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“Have you ever met Wonderful?” Jake looked up at his father.

Hank stepped back from the workbench and looked at his son. “Son, you better never tell your mother this.”

“What? Why?” Jake put the tools he held in his hands on the table. “This isn’t gonna cause me problems, is it?” His eyes went wide as he looked at his father.

“No,” Hank said with a smile. “There’s no skeletons in my closet. At least not like that.”

“Huh?“ Jake leaned forward. “What does that mean?”

“Nothing,” Hank said. “Back to Wonderful. Yes, I met her. Her name is perfect. She is wonderful. And I’m not just talking about how she behaved in uniform.”



“It’s a costume,” Jake said. “Uniforms are for police, military, and parochial schools.”

“Believe what you like,” Hank said. “It’s a uniform and that’s how I treated it, so did a lot of others.”

“Fine.” Jake rolled his eyes and let out a breath.

“Your mother and I hadn’t started dating, but we knew each other.” Hank took a swig from his beer can, then wiped his mouth with the back of his hand. “Wonderful showed up and stopped a runaway bus from running over a couple of kids. This was what we referred to as a fluff piece. The bus was still in good working order and the kids were happy and smiling afterward. It was how she dealt with the press when they swarmed her. She didn’t let them bombard the kids and she insisted on ensuring the driver, as well as the bus company, wasn’t held liable.”

“That was a lot of work,” Jake said. “No body does that now.”

“Tell me about it.” Hank took another drink. “I’m not sure why or how she got her name, but it was an appropriate name. She brightened the room with her smile. Then there was her laugh. You couldn’t help but joining in with her. I was always surprised that the bad guys would attack her. She looked helpless, but was far from it.”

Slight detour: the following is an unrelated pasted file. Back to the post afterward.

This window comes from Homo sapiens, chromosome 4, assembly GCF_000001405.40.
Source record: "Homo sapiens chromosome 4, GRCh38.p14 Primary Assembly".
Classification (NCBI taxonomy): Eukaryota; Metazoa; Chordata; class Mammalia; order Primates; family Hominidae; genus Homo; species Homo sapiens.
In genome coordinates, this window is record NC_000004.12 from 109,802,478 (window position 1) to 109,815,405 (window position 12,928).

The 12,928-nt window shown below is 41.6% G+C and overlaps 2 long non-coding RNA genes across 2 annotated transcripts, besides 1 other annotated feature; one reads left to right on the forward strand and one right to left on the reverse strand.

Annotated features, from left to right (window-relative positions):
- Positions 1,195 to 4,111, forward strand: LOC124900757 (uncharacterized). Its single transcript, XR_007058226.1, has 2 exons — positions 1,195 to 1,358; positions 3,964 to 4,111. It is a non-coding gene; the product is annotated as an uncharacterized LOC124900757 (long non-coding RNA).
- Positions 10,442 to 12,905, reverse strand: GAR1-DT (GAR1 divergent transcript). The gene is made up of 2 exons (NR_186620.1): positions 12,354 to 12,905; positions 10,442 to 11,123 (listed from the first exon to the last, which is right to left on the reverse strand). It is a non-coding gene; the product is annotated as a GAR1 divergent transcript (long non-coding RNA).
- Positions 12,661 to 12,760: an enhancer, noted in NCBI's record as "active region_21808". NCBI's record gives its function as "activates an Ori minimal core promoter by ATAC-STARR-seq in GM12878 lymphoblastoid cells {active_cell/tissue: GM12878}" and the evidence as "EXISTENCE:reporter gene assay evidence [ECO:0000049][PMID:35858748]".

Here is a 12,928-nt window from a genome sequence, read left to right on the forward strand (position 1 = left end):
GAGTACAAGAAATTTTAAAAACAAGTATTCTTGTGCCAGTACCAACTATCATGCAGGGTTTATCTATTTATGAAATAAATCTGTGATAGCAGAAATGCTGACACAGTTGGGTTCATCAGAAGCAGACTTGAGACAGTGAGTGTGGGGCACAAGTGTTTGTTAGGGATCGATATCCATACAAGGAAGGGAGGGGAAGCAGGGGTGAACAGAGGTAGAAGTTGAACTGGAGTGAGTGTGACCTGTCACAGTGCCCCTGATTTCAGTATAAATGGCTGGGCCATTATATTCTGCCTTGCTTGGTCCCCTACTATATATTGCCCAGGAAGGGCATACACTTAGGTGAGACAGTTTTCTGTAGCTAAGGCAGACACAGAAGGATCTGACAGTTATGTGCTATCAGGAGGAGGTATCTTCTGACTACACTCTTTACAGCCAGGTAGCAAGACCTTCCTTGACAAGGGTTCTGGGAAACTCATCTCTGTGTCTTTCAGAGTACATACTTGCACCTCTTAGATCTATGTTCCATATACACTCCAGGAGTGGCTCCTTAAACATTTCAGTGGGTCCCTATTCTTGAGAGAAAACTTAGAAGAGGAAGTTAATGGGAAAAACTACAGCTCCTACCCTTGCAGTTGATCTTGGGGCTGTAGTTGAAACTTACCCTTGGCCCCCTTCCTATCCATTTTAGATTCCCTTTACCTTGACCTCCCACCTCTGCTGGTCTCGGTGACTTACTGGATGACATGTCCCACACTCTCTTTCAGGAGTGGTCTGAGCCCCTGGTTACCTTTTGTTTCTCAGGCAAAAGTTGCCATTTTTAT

Jake interrupted, “Is it true she flashed the president?”

“No comment,” Hank said and smiled. His cheeks showed a pink tint as his eyebrows rose.

“Come on, Dad.” Jake tilted his head and smiled. “You never saw—”

“I said no comment,” Hank said, “and I meant it.”

“That’s not a denial.”

“It is not.” Hank smiled at his son. “I’m pretty sure she doesn’t look the same anymore.”

“Like she would be alive,” Jake said. “After what she did to those space ships and aliens. No way.”

“I’ve made that mistake,” Hank said with a nod. “Many times. But to be honest, I don’t believe that she’s gone.”

“What if she isn’t?” Jake’s face flattened and the corner of his lips turned up. “She has to be old. Like you.”

“Careful boy,” Hank said with a slight smile. “I can still take you. My powers are still here.” He flexed an arm, making the muscles bulge.

“You can’t hit what you can’t see.” Jake faded from sight.

“Don’t tempt me, son,” Hank said with a laugh. “I could use a good workout.”

“Fine.” Jake reappeared sitting in front of his father. “Did you love her?”

Hank sighed. “Yeah. I did.” He took a long pull from his beer and crunched the can. “Not like I love your mother, but yeah. Wonderful was that rare soul that burned bright and affected everyone around her. There aren’t many like her.”

“You miss her,” Jake said. “Even if just a little.”

“Yeah,” Hank said. “But, I can say that about several of my teammates from back in the day. Everyone special to me in their own unique way.”

“But Wonderful—”

“I do miss her, but I love your mother.” Hank grinned at his son. “That’s my story and I’m stickin’ to it.”

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